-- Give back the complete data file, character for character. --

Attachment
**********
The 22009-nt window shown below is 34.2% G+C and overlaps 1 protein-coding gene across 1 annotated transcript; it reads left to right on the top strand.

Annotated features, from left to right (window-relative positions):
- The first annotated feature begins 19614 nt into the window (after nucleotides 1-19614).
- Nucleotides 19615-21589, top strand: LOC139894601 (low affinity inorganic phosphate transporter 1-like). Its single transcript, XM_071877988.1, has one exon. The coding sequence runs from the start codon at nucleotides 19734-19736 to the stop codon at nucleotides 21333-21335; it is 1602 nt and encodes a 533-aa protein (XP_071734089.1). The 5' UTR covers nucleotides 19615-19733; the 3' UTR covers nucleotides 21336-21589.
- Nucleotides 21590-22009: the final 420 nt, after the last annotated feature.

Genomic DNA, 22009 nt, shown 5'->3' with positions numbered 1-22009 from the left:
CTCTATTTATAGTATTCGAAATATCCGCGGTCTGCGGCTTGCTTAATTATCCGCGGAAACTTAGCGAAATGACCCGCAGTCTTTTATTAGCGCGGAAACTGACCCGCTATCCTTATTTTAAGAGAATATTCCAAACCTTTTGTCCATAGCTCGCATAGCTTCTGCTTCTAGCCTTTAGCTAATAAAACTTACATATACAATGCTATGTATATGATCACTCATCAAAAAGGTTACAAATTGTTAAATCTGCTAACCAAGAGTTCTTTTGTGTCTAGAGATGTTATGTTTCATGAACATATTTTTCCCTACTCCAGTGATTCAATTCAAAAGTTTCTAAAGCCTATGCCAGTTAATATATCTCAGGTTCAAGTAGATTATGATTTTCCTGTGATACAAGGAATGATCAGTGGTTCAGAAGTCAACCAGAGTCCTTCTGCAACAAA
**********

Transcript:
The 22009-nt window shown below is 34.2% G+C and overlaps 1 protein-coding gene across 1 annotated transcript; it reads left to right on the top strand.

Annotated features, from left to right (window-relative positions):
- The first annotated feature begins 19614 nt into the window (after nucleotides 1-19614).
- Nucleotides 19615-21589, top strand: LOC139894601 (low affinity inorganic phosphate transporter 1-like). Its single transcript, XM_071877988.1, has one exon. The coding sequence runs from the start codon at nucleotides 19734-19736 to the stop codon at nucleotides 21333-21335; it is 1602 nt and encodes a 533-aa protein (XP_071734089.1). The 5' UTR covers nucleotides 19615-19733; the 3' UTR covers nucleotides 21336-21589.
- Nucleotides 21590-22009: the final 420 nt, after the last annotated feature.

Genomic DNA, 22009 nt, shown 5'->3' with positions numbered 1-22009 from the left:
CTCTATTTATAGTATTCGAAATATCCGCGGTCTGCGGCTTGCTTAATTATCCGCGGAAACTTAGCGAAATGACCCGCAGTCTTTTATTAGCGCGGAAACTGACCCGCTATCCTTATTTTAAGAGAATATTCCAAACCTTTTGTCCATAGCTCGCATAGCTTCTGCTTCTAGCCTTTAGCTAATAAAACTTACATATACAATGCTATGTATATGATCACTCATCAAAAAGGTTACAAATTGTTAAATCTGCTAACCAAGAGTTCTTTTGTGTCTAGAGATGTTATGTTTCATGAACATATTTTTCCCTACTCCAGTGATTCAATTCAAAAGTTTCTAAAGCCTATGCCAGTTAATATATCTCAGGTTCAAGTAGATTATGATTTTCCTGTGATACAAGGAATGATCAGTGGTTCAGAAGTCAACCAGAGTCCTTCTGCAACAAA